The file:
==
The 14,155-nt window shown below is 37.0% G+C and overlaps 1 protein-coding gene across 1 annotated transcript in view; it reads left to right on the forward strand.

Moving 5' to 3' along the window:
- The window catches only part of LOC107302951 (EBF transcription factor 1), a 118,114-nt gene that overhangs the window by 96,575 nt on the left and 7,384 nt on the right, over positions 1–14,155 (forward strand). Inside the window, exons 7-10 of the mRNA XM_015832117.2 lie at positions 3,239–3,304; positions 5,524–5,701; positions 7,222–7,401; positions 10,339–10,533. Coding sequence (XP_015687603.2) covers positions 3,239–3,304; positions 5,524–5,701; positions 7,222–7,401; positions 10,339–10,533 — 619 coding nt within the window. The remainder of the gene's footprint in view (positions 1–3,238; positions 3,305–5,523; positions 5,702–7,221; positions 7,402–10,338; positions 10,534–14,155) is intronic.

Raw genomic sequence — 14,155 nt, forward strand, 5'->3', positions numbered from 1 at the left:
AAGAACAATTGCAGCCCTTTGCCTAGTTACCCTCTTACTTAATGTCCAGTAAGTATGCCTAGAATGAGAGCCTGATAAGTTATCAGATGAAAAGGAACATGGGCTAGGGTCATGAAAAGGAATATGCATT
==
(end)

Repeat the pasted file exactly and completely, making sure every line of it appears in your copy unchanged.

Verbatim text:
The 14,155-nt window shown below is 37.0% G+C and overlaps 1 protein-coding gene across 1 annotated transcript in view; it reads left to right on the forward strand.

Moving 5' to 3' along the window:
- The window catches only part of LOC107302951 (EBF transcription factor 1), a 118,114-nt gene that overhangs the window by 96,575 nt on the left and 7,384 nt on the right, over positions 1–14,155 (forward strand). Inside the window, exons 7-10 of the mRNA XM_015832117.2 lie at positions 3,239–3,304; positions 5,524–5,701; positions 7,222–7,401; positions 10,339–10,533. Coding sequence (XP_015687603.2) covers positions 3,239–3,304; positions 5,524–5,701; positions 7,222–7,401; positions 10,339–10,533 — 619 coding nt within the window. The remainder of the gene's footprint in view (positions 1–3,238; positions 3,305–5,523; positions 5,702–7,221; positions 7,402–10,338; positions 10,534–14,155) is intronic.

Raw genomic sequence — 14,155 nt, forward strand, 5'->3', positions numbered from 1 at the left:
AAGAACAATTGCAGCCCTTTGCCTAGTTACCCTCTTACTTAATGTCCAGTAAGTATGCCTAGAATGAGAGCCTGATAAGTTATCAGATGAAAAGGAACATGGGCTAGGGTCATGAAAAGGAATATGCATT